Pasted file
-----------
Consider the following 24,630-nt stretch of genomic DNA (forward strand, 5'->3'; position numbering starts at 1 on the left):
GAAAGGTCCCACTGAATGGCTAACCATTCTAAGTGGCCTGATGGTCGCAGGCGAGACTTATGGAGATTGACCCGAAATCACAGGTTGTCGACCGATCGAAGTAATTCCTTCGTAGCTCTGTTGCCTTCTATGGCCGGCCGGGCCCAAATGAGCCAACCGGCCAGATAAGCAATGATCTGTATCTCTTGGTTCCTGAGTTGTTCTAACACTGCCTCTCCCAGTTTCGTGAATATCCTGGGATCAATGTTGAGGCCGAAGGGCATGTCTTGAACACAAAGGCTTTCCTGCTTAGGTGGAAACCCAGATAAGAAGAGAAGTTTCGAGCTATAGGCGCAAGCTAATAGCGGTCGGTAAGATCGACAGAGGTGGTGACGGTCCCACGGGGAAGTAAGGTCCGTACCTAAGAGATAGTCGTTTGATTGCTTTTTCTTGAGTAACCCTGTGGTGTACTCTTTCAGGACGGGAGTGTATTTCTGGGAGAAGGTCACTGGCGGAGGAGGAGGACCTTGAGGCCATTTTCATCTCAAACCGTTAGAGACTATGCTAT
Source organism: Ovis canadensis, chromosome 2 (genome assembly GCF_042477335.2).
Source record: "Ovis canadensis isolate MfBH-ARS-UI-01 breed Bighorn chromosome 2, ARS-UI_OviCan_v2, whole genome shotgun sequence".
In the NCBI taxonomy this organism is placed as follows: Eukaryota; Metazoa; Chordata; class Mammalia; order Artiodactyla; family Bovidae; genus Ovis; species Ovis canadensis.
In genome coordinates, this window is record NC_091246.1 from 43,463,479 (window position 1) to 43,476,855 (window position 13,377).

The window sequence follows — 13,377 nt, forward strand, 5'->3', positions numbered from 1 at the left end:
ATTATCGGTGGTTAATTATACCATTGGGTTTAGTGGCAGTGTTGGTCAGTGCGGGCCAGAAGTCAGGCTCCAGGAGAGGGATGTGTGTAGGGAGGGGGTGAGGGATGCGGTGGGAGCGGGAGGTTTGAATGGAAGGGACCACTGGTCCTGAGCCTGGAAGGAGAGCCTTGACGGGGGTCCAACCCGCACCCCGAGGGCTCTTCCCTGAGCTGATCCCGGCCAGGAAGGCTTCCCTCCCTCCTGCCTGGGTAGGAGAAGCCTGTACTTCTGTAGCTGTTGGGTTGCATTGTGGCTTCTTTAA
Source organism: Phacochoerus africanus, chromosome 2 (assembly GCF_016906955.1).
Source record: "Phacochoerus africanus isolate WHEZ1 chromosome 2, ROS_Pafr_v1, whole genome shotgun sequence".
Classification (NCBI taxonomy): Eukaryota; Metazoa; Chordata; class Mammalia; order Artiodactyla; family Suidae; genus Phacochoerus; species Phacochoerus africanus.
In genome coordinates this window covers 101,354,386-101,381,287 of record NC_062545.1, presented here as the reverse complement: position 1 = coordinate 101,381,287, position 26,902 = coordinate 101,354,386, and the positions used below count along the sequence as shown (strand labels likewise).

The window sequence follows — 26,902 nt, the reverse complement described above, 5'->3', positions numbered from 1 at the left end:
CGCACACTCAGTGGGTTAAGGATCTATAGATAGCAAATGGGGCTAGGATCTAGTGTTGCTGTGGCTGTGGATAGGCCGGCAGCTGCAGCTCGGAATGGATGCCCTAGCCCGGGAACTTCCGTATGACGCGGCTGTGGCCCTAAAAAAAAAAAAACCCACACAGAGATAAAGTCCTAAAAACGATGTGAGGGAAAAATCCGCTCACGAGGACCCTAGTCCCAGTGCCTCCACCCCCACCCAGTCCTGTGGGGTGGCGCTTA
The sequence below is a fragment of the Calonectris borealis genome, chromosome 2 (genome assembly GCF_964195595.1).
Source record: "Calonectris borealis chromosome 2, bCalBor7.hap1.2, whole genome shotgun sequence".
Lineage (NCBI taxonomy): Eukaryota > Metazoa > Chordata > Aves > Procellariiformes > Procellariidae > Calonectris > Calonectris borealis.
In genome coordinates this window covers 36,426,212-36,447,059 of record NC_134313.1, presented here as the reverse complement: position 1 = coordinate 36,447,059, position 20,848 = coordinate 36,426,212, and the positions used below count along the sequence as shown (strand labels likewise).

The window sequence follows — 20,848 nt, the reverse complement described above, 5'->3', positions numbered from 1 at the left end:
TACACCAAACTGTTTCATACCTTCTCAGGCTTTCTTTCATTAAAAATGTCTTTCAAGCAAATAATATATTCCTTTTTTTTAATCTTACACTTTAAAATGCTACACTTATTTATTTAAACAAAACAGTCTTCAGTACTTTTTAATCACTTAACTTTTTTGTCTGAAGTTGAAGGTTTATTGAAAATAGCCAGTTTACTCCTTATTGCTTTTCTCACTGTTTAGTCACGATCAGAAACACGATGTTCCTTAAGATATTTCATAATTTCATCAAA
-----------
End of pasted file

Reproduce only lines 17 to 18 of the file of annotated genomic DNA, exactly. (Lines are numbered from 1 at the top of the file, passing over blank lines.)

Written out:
Lineage (NCBI taxonomy): Eukaryota > Metazoa > Chordata > Aves > Procellariiformes > Procellariidae > Calonectris > Calonectris borealis.
In genome coordinates this window covers 36,426,212-36,447,059 of record NC_134313.1, presented here as the reverse complement: position 1 = coordinate 36,447,059, position 20,848 = coordinate 36,426,212, and the positions used below count along the sequence as shown (strand labels likewise).